Tuesday, March 11, 2008

Steven Spielberg saving Dafur?



Many of you must have heard the news of Steven Spielberg's withdrawal as Artistic Adviser from Beijing's 2008 Olympic games. And all of us have heard of Dafur and are doing very little about it. Hell some of us watched Rwanda from the beginning to the end of the genocide as the UN security council dilly dallied on whether it was an issue worth international intervention.

Some Africans have long given up on any help from else where and just wait for the miseries to run their course. It has made some very cynical and doubtful of the potential goodness of human beings especially foreign ones. There is growing concensus for self reliance.
Atleast in Rwanda, they learnt that lesson the hard way and they don't look outside anymore for help. 'If it comes well and good if not, then we may be better off without it'. That is their post genocide attitude. And I believe this is the attitude needed by all Sub Saharan countries, help is not going to come, if it does, it has massive strings attached to it. So you are better off with out it.

So when I heard that Spielberg had pulled out of the Beijing Olympics and many considered it a heroic move, I was very skeptical, isn't China's human rights record crystal clear and hasn't the genocide in Dafur been going on over the past 5 years?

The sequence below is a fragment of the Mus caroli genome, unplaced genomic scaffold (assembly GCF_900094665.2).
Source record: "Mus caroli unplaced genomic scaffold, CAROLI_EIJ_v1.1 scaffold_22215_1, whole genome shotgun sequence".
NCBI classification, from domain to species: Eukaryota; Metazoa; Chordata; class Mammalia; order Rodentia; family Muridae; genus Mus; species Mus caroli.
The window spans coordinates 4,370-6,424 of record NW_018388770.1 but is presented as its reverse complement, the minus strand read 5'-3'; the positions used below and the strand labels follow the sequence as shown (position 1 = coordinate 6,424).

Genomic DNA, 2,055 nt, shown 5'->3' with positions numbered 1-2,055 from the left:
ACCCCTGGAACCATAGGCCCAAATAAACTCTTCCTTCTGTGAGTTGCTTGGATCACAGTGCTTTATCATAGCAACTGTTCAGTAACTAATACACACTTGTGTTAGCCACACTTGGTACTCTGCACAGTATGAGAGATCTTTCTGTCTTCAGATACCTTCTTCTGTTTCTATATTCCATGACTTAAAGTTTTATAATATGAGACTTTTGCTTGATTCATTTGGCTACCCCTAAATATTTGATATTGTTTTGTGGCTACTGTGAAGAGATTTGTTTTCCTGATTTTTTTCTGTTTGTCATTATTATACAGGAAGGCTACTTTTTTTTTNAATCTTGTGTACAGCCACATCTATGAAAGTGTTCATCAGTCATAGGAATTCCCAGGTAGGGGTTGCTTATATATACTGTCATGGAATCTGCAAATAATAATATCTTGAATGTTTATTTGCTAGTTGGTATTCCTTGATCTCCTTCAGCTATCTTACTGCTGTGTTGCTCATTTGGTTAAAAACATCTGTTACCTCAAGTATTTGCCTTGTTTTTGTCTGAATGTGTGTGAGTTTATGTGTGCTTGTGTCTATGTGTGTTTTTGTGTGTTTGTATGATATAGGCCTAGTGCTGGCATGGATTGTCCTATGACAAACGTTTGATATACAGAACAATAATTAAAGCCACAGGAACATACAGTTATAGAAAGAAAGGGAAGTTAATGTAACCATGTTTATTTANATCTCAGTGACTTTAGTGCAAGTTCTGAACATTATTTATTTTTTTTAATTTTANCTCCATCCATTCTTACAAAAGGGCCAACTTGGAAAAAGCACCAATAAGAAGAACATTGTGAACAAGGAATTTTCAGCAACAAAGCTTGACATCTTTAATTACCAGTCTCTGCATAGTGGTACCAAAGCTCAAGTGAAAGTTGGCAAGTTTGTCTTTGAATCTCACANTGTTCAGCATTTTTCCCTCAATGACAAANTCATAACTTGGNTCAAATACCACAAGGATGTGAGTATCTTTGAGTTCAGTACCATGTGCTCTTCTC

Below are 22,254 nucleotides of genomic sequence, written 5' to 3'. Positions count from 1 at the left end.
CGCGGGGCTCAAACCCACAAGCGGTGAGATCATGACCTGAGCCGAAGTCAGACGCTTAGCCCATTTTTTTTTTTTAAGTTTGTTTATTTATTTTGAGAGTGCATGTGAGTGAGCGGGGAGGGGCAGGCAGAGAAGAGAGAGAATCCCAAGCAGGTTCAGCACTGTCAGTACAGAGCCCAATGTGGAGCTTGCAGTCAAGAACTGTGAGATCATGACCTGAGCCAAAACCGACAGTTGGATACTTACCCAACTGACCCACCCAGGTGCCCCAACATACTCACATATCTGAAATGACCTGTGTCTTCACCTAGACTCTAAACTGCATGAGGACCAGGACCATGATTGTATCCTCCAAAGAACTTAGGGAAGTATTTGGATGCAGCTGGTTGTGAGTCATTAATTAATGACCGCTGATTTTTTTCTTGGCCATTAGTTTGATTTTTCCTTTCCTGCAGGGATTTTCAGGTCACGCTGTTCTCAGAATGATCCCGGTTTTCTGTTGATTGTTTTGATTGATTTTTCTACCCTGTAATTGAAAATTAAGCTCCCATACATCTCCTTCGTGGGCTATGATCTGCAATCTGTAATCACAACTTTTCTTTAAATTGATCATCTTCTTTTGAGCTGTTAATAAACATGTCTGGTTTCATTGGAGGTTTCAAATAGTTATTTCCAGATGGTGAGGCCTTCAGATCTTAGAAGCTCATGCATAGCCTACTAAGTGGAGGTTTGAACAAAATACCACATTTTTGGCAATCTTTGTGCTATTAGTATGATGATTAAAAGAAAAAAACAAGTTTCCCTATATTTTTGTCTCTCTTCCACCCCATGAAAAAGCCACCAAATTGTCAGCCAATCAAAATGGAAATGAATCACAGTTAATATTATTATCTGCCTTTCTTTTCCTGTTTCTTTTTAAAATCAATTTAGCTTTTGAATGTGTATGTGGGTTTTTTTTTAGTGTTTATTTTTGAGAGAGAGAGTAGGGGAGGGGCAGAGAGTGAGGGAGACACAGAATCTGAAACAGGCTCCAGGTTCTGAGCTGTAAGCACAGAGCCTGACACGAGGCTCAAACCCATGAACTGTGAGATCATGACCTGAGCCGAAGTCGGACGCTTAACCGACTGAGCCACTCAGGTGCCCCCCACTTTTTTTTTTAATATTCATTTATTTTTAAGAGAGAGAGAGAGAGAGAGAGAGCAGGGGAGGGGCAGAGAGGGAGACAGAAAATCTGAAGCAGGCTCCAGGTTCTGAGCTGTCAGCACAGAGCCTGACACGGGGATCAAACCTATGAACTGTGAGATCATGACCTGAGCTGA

This is what spielberg said for pulling out of the Olympics.

"I find that my conscience will not allow me to continue business as usual,” Spielberg said in a statement. “At this point, my time and energy must be spent not on Olympic ceremonies but on doing all I can to help bring an end to the unspeakable crimes against humanity that continue to be committed in Darfur.”

In his own defence he claims that he left the contract unsigned for a year hoping to see improvements in the situation especially by the efforts of the Sudan government that bears the bulk of the responsibility. According to him he anticipated the possibility of not signing the contract if things didn't go as he hoped.

Okay, why does this guy sound like a Presidential candidate? My first question when I heard of his withdrawal was, what was he doing there in the first place? I wish I could get a clear answer on that. If I didn't know better I would think that he knows little about the dynamics of a genocide. Did he really think that things could improve in time for him to sign his contract? Really?

The only way things could get better is, if like Rwanda, the genocide was quick and the survivors fled the region completely and the nation starts rebuilding immediately as in Rwanda's case. At which point, would would it be an appropriate time for him to sign the contract?

I initally thought I was being very harsh towards Spielgberg but my skeptism was confirmed by the fact that he had been continuously getting pressure from people like Mia Farrow who went in an all out shaming campaign about his participation in the Olympics.

In an Oped column this is what she wrote;

“Does Mr. Spielberg really want to go down in history as the Leni Riefenstahl of the Beijing Games?”

Full article

We do understand that people want to make a buck but at what cost? So should we consider Spielberg a hero for suddenly listening to his conscience?